There are annual traditions that happen such as the Wings Eating competition (kicks off Bad Ideas) and the Green Building Challenge (run up and down the Green Building as many times as you can). But there are also events that people propose that are brand new. Some of this year’s proposals include Quadcopter Target Practice, Smoothie Roulette, and Wife Carrying! There are many more events that’ll happen, too!

I really like being Bad Ideas chair. It can be a little stressful, but it does seem like it’ll pay off. My favorite moment so far was when my co-chair (Michael E. 2015) and I bought 60 feet of sausage. The store didn’t actually believe that we were serious! It was a pretty magical place.

My best advice? If you’re taking swim during IAP and you can afford to do so, stay indoors until you completely dry off.

Marvin and I organized the Green Building Challenge together! Here we are at the top of the Green Building stairs waiting to serve the champions Gatorade.

 

Emma S. ’16 – Mechanical Engineering

A majority of my time this IAP was spent in lab at my UROP. I work at the Computational Fabrication Group in CSAIL designing and fabricating mechanical assemblies using 3D printing technologies. As a mechanical engineer in a computer science lab, I’m relied on heavily for my fabrication abilities.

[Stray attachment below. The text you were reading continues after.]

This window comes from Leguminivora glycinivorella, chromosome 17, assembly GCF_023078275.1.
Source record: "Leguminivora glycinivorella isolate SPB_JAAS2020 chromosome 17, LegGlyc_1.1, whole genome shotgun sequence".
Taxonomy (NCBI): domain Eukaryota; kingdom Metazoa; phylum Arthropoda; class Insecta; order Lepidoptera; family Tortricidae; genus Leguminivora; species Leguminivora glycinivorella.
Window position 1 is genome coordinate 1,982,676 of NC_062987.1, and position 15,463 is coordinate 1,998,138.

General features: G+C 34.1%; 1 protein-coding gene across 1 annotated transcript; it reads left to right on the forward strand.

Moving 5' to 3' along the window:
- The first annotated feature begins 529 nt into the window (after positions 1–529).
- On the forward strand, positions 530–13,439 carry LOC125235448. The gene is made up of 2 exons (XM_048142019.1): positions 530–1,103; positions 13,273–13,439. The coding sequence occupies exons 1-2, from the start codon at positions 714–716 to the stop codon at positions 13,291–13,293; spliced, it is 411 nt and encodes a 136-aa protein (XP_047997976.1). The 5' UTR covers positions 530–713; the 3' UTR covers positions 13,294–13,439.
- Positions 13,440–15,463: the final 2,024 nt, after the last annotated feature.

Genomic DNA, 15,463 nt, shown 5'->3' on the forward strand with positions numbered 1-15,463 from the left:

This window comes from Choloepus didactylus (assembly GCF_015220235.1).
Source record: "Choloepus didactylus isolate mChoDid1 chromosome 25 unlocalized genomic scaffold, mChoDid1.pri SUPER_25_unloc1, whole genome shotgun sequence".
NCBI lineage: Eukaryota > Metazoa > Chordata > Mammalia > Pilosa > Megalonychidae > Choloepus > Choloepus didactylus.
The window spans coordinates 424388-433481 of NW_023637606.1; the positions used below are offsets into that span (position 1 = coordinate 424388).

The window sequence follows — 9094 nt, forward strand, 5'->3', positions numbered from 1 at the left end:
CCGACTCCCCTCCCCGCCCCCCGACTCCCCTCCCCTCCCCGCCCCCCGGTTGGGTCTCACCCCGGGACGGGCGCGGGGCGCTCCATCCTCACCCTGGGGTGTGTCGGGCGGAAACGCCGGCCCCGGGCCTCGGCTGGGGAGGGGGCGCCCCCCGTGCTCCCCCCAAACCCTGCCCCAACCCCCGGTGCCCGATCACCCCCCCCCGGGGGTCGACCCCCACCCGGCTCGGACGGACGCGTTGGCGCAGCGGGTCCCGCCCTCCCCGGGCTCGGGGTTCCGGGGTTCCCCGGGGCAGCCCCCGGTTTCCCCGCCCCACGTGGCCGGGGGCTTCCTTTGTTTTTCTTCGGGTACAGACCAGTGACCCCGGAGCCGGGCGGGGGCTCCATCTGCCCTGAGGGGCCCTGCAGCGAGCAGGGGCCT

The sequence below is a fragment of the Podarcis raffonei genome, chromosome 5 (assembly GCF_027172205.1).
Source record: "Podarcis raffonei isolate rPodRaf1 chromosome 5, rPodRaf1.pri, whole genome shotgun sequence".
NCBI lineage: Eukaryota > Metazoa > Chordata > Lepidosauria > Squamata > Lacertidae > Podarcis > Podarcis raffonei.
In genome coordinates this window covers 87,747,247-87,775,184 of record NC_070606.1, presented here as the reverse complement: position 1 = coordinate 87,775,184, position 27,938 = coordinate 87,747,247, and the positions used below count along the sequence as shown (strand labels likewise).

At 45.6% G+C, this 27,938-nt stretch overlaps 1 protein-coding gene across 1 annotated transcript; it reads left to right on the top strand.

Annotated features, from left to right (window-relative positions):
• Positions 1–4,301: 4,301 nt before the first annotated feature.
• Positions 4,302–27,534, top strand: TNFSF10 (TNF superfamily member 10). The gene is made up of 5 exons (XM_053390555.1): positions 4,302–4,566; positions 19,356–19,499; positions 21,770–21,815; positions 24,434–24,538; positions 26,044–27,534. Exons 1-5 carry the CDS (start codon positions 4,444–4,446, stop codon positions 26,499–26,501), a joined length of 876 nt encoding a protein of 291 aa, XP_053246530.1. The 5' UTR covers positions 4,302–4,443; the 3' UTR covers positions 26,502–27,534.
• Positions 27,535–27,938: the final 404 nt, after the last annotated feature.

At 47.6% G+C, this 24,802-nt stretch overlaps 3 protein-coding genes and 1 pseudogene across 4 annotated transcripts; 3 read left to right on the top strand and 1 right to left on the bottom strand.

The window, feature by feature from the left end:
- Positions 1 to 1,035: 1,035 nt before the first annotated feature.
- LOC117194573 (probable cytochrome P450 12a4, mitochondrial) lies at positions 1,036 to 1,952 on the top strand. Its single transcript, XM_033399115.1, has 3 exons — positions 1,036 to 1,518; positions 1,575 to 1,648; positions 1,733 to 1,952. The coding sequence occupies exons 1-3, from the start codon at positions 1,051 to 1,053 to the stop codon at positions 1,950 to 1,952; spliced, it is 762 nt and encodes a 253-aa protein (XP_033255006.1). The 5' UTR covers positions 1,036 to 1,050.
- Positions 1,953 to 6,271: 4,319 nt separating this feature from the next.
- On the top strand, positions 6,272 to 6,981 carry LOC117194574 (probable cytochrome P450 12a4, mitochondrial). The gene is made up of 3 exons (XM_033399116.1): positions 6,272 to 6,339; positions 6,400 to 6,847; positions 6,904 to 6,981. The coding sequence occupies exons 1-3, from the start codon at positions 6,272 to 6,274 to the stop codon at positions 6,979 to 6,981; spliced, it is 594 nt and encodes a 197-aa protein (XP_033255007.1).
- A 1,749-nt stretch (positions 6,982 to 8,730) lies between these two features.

SIGGRAPH, the biggest output for all the research done in the Computational Fabrication Group, has paper submissions due midway through January every year. The opportunity to submit to SIGGRAPH only comes once a year, so the time leading up to it is quite hectic. Everyone in the lab was working hard all month in hopes of submitting a paper that would potentially be accepted at SIGGRAPH.

The SIGGRAPH deadline made me a ‘ghost’. I essentially lived in my lab, coming home to my dorm at 5 o’clock in the morning a couple of times. The day before the deadline I didn’t even go home, and was in lab for 29 hours straight!

Now this sounds like my IAP was quite miserable, but in all reality I have had a great time. All those late nights working were a personal choice, and I was in no way obligated to work that much. I ended up joining a lot of different projects in the lab that needed my help, and as a result will be an author in numerous papers!

A long with UROPing all the time, I also participated in MITOC winter school. I’ve always loved the outdoors, but never really did any winter hiking before. Winter school provided me with the amazing opportunity to learn winter survival skills, and the ability to go on trips every weekend. So far I’ve gone on a trip every weekend this IAP.

Last weekend I summited the Wildcat mountains in New Hampshire and learned how to ice climb! It was a lot of fun, and I’m excited for my trip this weekend. My friend Michael C. ’16 and I are finally going on a trip together, and we’ll be camping and hiking above tree line.